Yes, although there is more to it.
ttys000 is also a character device sitting in
/dev, a user that has permissions to write to the
tty group (most users have) can pipe characters into that device and they will appear on the corresponding terminal.
ttys* are not real teletypes though, they're emulated
ttys, emulated by your (appropriately named) terminal emulator.
I do not have a Mac so I'll use the Linux naming convention for the following example:
Open terminal A as user A and find the emulated tty:
Open terminal B as user B and do the same:
Now redirect a couple of characters from terminal A to terminal B:
[userA@terminalA]$ echo Hi there > /dev/pts/3
And see them appear on terminal B:
[userB@terminalB]$ Hi there
On a Mac the devices should be
/dev/ttys*, I believe.
More or less. The
ttys000 itself is just the character device, the actual entity that is controlling your java process is the terminal emulator. By controlling I mean that it is the parent off your java process. The parent can interact with its children in an easier fashion than other processes can.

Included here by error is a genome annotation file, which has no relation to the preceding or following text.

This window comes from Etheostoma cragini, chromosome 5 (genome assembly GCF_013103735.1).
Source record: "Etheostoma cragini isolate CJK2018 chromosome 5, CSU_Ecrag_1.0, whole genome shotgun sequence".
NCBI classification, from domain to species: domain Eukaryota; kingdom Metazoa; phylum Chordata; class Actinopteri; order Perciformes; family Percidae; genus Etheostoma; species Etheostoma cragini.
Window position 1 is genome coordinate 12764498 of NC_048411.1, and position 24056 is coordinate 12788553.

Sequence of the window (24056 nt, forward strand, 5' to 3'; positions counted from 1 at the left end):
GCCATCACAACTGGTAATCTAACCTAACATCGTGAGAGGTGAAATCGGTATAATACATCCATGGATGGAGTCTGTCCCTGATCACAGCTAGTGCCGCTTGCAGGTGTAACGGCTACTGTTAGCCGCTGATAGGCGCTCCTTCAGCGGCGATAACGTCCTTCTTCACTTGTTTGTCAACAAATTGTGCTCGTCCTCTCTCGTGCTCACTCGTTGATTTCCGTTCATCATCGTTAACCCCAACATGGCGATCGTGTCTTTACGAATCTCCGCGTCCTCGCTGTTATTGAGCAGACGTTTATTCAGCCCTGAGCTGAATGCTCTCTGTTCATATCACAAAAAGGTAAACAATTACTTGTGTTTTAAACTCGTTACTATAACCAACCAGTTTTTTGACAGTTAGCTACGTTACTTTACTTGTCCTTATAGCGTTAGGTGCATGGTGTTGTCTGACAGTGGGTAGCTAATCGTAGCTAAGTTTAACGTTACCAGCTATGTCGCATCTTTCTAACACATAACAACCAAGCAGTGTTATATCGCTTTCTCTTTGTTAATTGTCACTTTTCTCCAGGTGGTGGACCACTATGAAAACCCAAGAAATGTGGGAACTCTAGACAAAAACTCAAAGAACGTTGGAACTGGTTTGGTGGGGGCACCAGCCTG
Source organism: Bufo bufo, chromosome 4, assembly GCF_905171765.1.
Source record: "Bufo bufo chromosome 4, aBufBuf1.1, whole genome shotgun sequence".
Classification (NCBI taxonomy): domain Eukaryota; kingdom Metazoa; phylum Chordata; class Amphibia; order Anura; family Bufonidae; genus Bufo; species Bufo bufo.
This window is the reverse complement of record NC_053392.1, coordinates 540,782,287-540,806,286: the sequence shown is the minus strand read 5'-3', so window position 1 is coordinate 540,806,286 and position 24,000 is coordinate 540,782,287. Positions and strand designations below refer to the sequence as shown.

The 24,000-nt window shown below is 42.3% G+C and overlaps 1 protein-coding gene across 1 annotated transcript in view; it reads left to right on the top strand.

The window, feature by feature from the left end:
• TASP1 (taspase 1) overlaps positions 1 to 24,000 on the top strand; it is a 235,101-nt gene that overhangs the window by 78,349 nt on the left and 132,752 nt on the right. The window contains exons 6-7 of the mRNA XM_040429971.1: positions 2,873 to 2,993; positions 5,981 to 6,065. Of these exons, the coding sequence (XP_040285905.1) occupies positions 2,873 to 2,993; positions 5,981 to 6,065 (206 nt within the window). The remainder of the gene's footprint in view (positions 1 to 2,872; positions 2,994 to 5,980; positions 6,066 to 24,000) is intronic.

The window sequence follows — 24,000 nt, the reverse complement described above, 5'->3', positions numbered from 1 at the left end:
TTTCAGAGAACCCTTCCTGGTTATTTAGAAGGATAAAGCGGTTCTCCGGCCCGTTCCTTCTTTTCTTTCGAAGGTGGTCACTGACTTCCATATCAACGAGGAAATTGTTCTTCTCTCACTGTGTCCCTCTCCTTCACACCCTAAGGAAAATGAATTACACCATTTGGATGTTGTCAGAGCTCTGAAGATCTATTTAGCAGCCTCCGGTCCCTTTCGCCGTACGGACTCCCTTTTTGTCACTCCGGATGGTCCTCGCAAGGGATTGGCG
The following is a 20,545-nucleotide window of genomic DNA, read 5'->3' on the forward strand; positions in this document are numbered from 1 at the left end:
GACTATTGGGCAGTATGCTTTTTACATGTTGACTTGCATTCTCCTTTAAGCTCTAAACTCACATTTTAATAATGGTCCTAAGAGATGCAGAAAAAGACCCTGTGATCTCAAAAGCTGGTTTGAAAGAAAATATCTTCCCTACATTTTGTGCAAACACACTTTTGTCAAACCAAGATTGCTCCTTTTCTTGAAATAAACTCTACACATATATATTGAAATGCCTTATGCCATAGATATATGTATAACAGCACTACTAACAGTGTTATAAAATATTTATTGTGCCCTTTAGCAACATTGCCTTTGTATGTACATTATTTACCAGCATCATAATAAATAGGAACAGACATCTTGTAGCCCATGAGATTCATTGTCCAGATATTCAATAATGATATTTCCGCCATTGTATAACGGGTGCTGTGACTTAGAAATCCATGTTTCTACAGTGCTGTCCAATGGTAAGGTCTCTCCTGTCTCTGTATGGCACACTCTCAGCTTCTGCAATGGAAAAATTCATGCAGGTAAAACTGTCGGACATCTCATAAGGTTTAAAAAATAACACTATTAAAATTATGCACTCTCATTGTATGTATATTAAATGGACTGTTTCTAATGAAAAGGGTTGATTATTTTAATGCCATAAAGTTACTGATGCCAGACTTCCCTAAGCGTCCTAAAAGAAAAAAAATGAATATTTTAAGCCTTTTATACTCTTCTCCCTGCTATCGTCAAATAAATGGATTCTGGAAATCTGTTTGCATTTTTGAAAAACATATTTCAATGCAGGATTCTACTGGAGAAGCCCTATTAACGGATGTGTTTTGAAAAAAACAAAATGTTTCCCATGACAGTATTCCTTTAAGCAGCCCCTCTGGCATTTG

Moreover, if certain precautions are not taken (see
man nohup for an example of such precaution), the death of the parent process will cause the death of all its children processes.
The answer by Karlson already explain that the
? means a process not associated with a terminal.
Since the terminal itself is just the character device, I believe it is not hard to conclude that it is not necessary for a process to be associated with a terminal device.
The actual terminals
/dev/tty are hardly used on modern *nix OSes (although they're used ensively during the boot process). But that does not mean you cannot use the actual terminals. On a Linux machine (sorry, I have no clue how a Mac performs this) the combination Ctrl + Alt + F1 (and F2, F3, ... up to F7) gives you a real terminal. One of these real terminals is used to perform the graphical display.
Several processes (including graphical applications) on a modern *nix OS are associated with a terminal device because the script that starts them needs to pass extra arguments. The script fires a shell passes the extra arguments and starts the process. Such scripts are often causes for confusion.